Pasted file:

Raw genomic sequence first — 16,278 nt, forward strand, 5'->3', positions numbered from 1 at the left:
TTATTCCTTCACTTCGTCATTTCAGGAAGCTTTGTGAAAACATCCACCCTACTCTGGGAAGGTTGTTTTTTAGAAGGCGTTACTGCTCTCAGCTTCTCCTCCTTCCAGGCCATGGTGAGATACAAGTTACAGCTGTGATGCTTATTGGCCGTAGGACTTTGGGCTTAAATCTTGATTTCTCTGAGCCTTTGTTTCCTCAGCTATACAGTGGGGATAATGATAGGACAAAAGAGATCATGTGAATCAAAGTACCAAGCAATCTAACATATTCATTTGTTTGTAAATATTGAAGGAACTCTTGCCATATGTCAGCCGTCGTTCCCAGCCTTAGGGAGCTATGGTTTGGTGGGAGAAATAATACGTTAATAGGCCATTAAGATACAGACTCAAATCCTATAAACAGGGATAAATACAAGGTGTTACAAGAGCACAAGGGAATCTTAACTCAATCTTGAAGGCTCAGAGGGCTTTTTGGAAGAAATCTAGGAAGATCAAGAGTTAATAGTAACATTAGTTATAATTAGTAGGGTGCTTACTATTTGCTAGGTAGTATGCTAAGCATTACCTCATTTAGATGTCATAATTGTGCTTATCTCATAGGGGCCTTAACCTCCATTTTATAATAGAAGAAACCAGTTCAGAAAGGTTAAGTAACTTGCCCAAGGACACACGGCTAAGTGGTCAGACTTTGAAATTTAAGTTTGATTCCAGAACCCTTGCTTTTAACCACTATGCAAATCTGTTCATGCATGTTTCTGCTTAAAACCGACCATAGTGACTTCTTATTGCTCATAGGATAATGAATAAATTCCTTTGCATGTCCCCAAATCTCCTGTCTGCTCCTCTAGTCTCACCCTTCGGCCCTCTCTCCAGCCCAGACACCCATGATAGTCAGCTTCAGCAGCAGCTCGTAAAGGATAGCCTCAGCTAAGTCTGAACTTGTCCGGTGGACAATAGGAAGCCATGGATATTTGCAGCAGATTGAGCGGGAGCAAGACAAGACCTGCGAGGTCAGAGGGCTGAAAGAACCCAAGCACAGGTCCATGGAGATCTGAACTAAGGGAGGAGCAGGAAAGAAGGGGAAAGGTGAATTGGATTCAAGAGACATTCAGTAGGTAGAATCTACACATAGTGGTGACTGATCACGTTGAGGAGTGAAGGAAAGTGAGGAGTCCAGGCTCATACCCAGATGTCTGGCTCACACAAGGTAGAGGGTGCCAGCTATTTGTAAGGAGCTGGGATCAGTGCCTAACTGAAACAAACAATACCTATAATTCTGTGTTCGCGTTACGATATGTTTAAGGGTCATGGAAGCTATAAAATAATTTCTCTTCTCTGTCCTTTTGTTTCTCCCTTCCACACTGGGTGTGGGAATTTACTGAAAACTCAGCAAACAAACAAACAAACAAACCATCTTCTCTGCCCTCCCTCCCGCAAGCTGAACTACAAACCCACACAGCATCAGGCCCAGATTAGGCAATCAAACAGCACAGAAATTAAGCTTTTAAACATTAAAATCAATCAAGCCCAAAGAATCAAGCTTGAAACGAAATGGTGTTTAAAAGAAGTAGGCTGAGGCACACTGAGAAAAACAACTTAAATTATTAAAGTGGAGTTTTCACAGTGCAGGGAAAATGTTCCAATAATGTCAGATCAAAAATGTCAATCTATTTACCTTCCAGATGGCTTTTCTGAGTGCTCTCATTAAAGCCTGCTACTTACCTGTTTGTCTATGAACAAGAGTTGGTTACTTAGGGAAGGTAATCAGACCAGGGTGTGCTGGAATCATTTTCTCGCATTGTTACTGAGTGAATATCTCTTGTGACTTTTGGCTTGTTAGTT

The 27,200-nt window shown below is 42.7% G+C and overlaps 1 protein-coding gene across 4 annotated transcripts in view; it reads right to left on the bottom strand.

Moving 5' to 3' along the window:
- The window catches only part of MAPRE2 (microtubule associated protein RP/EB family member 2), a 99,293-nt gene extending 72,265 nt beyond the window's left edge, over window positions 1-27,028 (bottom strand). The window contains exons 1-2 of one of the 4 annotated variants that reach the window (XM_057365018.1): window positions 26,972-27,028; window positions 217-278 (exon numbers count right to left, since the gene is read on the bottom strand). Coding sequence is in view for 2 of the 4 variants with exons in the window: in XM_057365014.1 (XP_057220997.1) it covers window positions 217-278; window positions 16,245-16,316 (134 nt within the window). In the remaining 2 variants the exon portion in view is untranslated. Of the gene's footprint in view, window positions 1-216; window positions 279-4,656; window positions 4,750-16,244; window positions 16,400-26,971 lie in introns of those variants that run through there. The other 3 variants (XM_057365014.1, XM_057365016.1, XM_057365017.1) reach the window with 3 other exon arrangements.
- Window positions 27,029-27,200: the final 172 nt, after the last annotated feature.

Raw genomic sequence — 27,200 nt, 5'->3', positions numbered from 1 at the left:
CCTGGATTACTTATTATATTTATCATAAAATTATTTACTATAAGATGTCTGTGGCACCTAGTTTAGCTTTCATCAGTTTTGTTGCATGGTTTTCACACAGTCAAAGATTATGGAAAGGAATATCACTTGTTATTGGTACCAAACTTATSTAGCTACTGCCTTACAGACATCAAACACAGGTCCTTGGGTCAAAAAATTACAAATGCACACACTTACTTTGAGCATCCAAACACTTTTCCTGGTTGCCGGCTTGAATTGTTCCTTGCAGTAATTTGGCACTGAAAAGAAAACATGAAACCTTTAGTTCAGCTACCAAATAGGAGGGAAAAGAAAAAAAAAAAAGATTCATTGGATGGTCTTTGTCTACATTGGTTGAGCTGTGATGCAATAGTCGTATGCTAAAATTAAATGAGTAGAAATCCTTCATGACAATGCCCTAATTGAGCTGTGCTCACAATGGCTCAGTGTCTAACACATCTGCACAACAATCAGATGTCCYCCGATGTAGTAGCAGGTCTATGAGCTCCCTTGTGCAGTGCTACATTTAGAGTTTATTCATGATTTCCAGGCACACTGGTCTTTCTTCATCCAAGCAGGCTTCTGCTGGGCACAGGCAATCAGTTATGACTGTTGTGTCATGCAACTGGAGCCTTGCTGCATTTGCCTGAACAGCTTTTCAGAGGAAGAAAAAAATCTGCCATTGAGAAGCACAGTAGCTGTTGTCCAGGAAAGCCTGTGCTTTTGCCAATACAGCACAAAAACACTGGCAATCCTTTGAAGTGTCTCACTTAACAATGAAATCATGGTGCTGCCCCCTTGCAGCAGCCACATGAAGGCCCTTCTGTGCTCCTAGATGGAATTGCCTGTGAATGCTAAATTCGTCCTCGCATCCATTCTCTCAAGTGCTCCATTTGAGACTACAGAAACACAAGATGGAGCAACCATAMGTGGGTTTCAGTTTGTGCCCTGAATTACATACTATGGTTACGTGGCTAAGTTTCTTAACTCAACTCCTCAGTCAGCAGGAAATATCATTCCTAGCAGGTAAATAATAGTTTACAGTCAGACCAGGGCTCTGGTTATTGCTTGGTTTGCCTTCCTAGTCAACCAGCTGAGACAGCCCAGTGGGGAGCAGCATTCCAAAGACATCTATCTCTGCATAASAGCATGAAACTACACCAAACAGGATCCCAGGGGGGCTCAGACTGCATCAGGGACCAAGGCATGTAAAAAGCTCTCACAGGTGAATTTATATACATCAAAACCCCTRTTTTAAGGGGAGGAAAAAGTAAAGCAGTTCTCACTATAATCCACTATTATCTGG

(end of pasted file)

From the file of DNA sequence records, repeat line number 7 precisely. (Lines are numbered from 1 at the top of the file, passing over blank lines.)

Raw genomic sequence — 27,200 nt, 5'->3', positions numbered from 1 at the left: